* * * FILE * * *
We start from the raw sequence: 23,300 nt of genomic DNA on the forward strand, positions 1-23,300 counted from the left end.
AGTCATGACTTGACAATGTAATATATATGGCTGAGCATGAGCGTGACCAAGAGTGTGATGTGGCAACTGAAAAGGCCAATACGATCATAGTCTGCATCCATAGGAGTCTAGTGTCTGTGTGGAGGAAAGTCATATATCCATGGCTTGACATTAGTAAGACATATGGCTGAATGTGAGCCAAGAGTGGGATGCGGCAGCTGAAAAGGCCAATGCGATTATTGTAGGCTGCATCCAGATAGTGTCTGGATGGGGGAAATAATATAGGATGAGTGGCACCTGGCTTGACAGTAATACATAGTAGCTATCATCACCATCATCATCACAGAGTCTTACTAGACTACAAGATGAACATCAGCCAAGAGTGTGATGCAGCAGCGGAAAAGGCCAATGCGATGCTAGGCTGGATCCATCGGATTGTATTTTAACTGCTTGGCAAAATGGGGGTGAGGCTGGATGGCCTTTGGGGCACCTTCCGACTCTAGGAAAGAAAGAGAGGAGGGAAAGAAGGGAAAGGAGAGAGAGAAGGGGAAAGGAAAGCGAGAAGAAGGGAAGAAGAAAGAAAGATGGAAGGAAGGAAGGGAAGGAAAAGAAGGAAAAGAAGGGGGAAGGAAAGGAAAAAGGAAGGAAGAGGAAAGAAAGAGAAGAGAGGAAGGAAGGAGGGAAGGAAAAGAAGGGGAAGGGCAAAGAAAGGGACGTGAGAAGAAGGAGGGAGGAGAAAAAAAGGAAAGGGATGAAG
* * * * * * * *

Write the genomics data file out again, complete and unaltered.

We start from the raw sequence: 23,300 nt of genomic DNA on the forward strand, positions 1-23,300 counted from the left end.
AGTCATGACTTGACAATGTAATATATATGGCTGAGCATGAGCGTGACCAAGAGTGTGATGTGGCAACTGAAAAGGCCAATACGATCATAGTCTGCATCCATAGGAGTCTAGTGTCTGTGTGGAGGAAAGTCATATATCCATGGCTTGACATTAGTAAGACATATGGCTGAATGTGAGCCAAGAGTGGGATGCGGCAGCTGAAAAGGCCAATGCGATTATTGTAGGCTGCATCCAGATAGTGTCTGGATGGGGGAAATAATATAGGATGAGTGGCACCTGGCTTGACAGTAATACATAGTAGCTATCATCACCATCATCATCACAGAGTCTTACTAGACTACAAGATGAACATCAGCCAAGAGTGTGATGCAGCAGCGGAAAAGGCCAATGCGATGCTAGGCTGGATCCATCGGATTGTATTTTAACTGCTTGGCAAAATGGGGGTGAGGCTGGATGGCCTTTGGGGCACCTTCCGACTCTAGGAAAGAAAGAGAGGAGGGAAAGAAGGGAAAGGAGAGAGAGAAGGGGAAAGGAAAGCGAGAAGAAGGGAAGAAGAAAGAAAGATGGAAGGAAGGAAGGGAAGGAAAAGAAGGAAAAGAAGGGGGAAGGAAAGGAAAAAGGAAGGAAGAGGAAAGAAAGAGAAGAGAGGAAGGAAGGAGGGAAGGAAAAGAAGGGGAAGGGCAAAGAAAGGGACGTGAGAAGAAGGAGGGAGGAGAAAAAAAGGAAAGGGATGAAG